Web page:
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Should bike helmets be compulsory?

Posted by goon2019 
Should bike helmets be compulsory?
December 20, 2022 09:53PM
Should bike helmets be compulsory?

I came across PedalMe cargo bike company last year, and was impressed. It provides a last-mile cargo and passenger ebike service. All of its riders are employed full-time, with pre-scheduled shifts and hourly pay (instead of the per-delivery income in the gig economy model). To get more news about ebike helmet, you can visit magicyclebike.com official website.

Pedal Me has in-house cycling instructors and a thorough training program. They contend that this and the composition of their bikes means that riders are much less likely to have collisions where helmets will help them. To get more news about e bike, you can visit magicyclebike.com official website.
Instead, they focus on “systematically tackling risk through data collection and data-driven decision making.”If your head makes contact with a hard object like the ground or a pole, they reduce the force of impact to the skull. However, this is less effective when riding at speed.

Of course, to be effective, a helmet needs to be well fitted. There’s also the problem of counterfeit helmets made in China that come with a local safety sticker but lack the safety benefits.

So the pro-helmet stance holds that they reduce the risk of serious head injury or death.

By comparison, a company like PedalMe subscribes to an idea called Risk Compensation.

This is a school of thought in safety where those wearing protective gear take greater risks and therefore have more collisions. For example, this would posit that those wearing seat belts drive more recklessly than those without.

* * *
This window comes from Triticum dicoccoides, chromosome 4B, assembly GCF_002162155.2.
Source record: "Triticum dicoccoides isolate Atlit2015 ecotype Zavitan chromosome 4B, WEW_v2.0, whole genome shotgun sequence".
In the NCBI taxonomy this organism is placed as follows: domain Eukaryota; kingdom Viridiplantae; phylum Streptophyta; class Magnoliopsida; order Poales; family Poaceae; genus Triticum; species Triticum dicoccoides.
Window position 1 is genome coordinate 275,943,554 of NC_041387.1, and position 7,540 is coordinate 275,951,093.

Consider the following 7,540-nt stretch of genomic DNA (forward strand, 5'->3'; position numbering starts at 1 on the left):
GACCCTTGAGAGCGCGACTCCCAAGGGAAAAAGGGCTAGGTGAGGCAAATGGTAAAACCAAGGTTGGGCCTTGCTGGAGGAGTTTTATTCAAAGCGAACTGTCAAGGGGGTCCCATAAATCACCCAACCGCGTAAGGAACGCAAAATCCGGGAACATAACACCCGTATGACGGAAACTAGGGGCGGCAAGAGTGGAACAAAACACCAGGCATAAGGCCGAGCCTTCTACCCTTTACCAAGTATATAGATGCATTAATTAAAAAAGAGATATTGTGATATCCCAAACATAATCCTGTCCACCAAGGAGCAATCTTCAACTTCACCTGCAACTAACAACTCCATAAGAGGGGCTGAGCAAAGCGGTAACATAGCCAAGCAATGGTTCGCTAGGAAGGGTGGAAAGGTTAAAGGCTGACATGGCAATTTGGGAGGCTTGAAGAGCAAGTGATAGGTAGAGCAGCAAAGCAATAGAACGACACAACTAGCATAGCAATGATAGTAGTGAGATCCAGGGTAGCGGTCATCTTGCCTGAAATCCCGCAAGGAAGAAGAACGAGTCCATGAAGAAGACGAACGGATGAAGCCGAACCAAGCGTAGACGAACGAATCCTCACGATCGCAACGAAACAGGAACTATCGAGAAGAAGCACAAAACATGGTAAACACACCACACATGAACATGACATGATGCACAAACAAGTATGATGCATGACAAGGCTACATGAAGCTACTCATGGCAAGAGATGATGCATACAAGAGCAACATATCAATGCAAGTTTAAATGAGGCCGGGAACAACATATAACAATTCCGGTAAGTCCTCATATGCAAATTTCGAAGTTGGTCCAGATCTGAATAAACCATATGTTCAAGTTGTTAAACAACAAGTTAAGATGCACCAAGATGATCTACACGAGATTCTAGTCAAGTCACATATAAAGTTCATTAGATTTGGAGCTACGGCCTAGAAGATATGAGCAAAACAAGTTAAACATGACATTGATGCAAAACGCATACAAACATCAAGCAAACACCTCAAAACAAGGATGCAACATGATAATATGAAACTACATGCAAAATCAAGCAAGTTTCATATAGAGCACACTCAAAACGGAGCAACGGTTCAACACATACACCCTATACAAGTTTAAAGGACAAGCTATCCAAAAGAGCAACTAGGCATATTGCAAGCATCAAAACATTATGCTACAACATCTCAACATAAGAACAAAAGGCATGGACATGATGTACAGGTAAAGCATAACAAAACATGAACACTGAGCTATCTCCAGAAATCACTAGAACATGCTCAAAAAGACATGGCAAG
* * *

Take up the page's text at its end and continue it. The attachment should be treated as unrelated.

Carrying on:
This approach also looks at the idea of social health. It asks whether the safety aspect of helmets outweighs the health benefits of cycling because helmet laws deter people from taking up cycling. Bike helmets are completely mandatory in only a few countries, including Argentina, Finland, Sweden, Namibia, South Africa, Australia, and New Zealand.

And it’s downright confusing in Canada and the US, where laws differ on a local level, according to the state, the city, and the rider’s age.

Last week, Seattle city officials overturned the helmet requirement in response to discriminatory enforcement of the rule against homeless people and people of color. The city of Tacoma had previously repealed the requirement in 2020 due to similar concerns. The idea of not wearing a bicycle helmet seemed really alien to me when I moved to Germany from Australia in 2014.

I find that there are massive differences between Australia and Europe regarding bike safety. When I learned to ride a bike, people told me, “Ride like the car drivers are trying to kill you and stay on the footpath as much as possible.”

The reality is that there is a huge culture of disrespect and antagonism towards cyclists in Australia. We also have poorer quality roads and fewer bike lanes.

There’s little effort to police or prosecute drivers who open their car doors on riders, or drive unsafely around bikes.
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